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Soft on Persons, Hard on Issues - ASHARQ AL-AWSAT English Archive
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The most important American rule in diplomacy is to be “soft on persons, hard on issues.” This rule, however, can cause real confusion to peoples of a culture that has little knowledge of how to separate between issues and persons. This is why, often times, Arab officials misinterpret policies and political stances in the West. Notwithstanding that Vagueness, to be fair, remains a useful tool in Western politics, making misinterpretations even more likely.

That’s what I was thinking while watching some Arab officials making the same mistakes of their predecessors. Soft personal demeanor on the part of Western officials, and even a touch of kind humbleness, is subservient to Western interests. The counterfeit warmth of official encounters remains in the meeting rooms, but the results accomplished by that warmth walk out to make history. Western officials are quite savvy in employing sociology, psychology and cultural nuances to reach their goals. We, Arabs, on the other hand, think that the hand patting on our shoulder is directly connected to the heart, and a photo of warm handshake is the key to accomplishment.

A telling anecdote I remember from my work with President Hafiz Assad is a case in point. After signing the Oslo agreement between Arafat and Rabin, American Congressman Arnold Spector said to the late President: “Mr. President, if you sign a similar agreement, you will find your photos on the front pages of all newspapers in the world.” President Assad reply was memorable: “First, I am not interested in having my photo in the front pages of newspapers. Second, if I sign a peace agreement, it will have to be for a kind of peace that my people will defend even after my death.”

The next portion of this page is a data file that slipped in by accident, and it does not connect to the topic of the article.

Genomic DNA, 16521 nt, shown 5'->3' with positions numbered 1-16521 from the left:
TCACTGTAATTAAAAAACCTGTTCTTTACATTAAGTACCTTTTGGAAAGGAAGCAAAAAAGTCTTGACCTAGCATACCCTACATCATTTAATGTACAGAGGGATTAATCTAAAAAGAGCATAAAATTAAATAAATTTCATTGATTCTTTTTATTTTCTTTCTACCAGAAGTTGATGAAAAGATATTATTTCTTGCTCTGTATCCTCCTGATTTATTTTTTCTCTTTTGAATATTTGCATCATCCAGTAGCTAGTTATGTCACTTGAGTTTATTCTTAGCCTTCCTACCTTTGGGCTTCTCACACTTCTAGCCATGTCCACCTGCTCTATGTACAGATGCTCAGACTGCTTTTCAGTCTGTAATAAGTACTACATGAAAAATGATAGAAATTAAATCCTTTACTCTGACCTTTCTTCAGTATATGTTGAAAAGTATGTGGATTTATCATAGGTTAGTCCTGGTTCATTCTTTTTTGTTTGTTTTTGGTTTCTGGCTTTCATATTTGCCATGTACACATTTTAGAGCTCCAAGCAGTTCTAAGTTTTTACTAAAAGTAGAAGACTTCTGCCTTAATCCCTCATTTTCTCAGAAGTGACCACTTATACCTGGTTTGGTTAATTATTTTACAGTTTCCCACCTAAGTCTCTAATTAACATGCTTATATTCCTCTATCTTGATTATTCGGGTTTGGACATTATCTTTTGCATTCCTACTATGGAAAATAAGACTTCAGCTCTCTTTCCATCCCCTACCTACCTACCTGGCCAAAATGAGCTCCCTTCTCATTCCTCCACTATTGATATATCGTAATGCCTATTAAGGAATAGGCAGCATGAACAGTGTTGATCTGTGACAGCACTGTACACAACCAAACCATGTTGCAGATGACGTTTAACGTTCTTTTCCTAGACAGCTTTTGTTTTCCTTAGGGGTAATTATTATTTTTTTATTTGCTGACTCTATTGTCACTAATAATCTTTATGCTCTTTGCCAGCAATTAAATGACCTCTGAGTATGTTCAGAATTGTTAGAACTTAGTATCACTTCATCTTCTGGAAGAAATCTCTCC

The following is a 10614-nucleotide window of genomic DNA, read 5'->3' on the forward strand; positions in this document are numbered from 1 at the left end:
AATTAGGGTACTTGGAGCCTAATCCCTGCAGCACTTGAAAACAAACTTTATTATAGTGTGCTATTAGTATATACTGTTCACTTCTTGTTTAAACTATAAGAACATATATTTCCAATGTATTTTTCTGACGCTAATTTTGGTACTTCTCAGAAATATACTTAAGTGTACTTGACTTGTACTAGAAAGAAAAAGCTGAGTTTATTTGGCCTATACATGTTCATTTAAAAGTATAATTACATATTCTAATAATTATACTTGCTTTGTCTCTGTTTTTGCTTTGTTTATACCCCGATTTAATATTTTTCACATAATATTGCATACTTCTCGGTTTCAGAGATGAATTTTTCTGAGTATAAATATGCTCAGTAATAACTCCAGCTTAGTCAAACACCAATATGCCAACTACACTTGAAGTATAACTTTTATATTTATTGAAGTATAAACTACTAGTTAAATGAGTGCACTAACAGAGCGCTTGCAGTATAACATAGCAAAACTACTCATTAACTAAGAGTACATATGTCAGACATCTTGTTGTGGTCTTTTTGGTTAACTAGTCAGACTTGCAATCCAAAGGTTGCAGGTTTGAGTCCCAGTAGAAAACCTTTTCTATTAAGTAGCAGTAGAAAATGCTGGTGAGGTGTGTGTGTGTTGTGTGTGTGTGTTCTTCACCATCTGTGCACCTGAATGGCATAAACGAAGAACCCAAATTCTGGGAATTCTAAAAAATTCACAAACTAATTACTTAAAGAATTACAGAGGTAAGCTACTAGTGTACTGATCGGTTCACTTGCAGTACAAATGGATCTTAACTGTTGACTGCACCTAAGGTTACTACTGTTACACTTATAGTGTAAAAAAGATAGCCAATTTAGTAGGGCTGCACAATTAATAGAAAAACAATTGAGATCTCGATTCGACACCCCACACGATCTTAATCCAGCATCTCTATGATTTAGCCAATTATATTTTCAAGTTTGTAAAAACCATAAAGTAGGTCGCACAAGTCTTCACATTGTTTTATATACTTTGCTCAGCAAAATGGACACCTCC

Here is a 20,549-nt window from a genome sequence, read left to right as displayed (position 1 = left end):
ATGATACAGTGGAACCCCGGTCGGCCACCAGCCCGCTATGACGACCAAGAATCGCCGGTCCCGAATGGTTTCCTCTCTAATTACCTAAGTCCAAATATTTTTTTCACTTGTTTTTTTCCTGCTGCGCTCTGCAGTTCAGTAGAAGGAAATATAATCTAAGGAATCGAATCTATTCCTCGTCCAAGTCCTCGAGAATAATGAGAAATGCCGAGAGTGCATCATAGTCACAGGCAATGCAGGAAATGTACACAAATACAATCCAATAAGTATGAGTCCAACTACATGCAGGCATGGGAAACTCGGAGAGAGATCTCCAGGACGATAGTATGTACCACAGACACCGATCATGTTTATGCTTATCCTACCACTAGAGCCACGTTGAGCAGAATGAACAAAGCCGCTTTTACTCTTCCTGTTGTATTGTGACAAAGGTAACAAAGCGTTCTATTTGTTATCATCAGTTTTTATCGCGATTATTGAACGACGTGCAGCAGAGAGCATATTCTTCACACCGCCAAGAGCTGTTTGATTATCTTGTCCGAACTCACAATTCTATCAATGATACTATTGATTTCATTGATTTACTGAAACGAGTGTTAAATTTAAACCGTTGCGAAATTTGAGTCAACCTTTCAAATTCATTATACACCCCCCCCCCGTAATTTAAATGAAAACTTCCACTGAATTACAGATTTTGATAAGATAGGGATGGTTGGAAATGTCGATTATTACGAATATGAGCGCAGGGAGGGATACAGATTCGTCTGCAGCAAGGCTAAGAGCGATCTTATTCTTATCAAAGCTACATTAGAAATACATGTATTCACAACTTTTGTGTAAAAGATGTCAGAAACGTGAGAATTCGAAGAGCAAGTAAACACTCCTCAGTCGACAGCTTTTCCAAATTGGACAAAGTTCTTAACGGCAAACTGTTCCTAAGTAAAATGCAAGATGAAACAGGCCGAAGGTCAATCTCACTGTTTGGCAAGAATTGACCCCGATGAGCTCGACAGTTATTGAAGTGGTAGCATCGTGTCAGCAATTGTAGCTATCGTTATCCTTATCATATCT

What does George Bush mean today when he says that “Lebanon is a role model for the Middle East”? Is he referring to some Lebanization of the other countries of the Middle East? The American occupation has already lebanized Iraq, dividing it to conflicting sectarian and ethnic groups incapable of creating a unifying democratic system. Or was President Bush referring to compromises that merited an affectionate pat on the shoulder from his own hand that lately stopped aid to Palestinians?

While some Arab leaders are savoring the euphoric elation of walking side by side with the American president, the rest of us, in the Arab world, in Iraq, and in Palestine are wondering if these gloomy days will ever pass. For now, a five minute visit to the president in DC seems to be worth all the suffering, and definitely worth keeping the American list of personas non grata at an arm’s length. This is even if those personas non grata were democratically elected by their people.

The question is: when will Arab officials see through their egocentrism that they are transitory on this earth? And that the issues are much more important and lasting than their smiling photos? Israeli officials are definitely teachers in this regard. Sharon fell out of the political process, and yet Israeli policies, settlement plans, aggression and killing continue unscathed. The issues remain to be Israeli security, and Israeli future, and Israeli plans; while personal images dwindle in the background.

It is high time for the Arabic political “I” to mature, and prove worthy of carrying the issues to a different level in the international political arena. Individuals do change history. They do, however, only when the issues become the individuals. The national interests triumph when their guardians reach beyond photo opportunities and remain steadfast on issues, even when they are soft on persons.

Dr. Bouthaina Shaaban

Dr. Bouthaina Shaaban

Prof. Bouthaina Shaaban is political and media advisor to the Syrian presidency, and the former minister of Expatriates. She is also a writer, and has been a professor at Damascus University since 1985. She received her PhD in English Literature from Warwick University, London. She was the spokesperson for Syria. She was nominated for Nobel Peace Prize in 2005.

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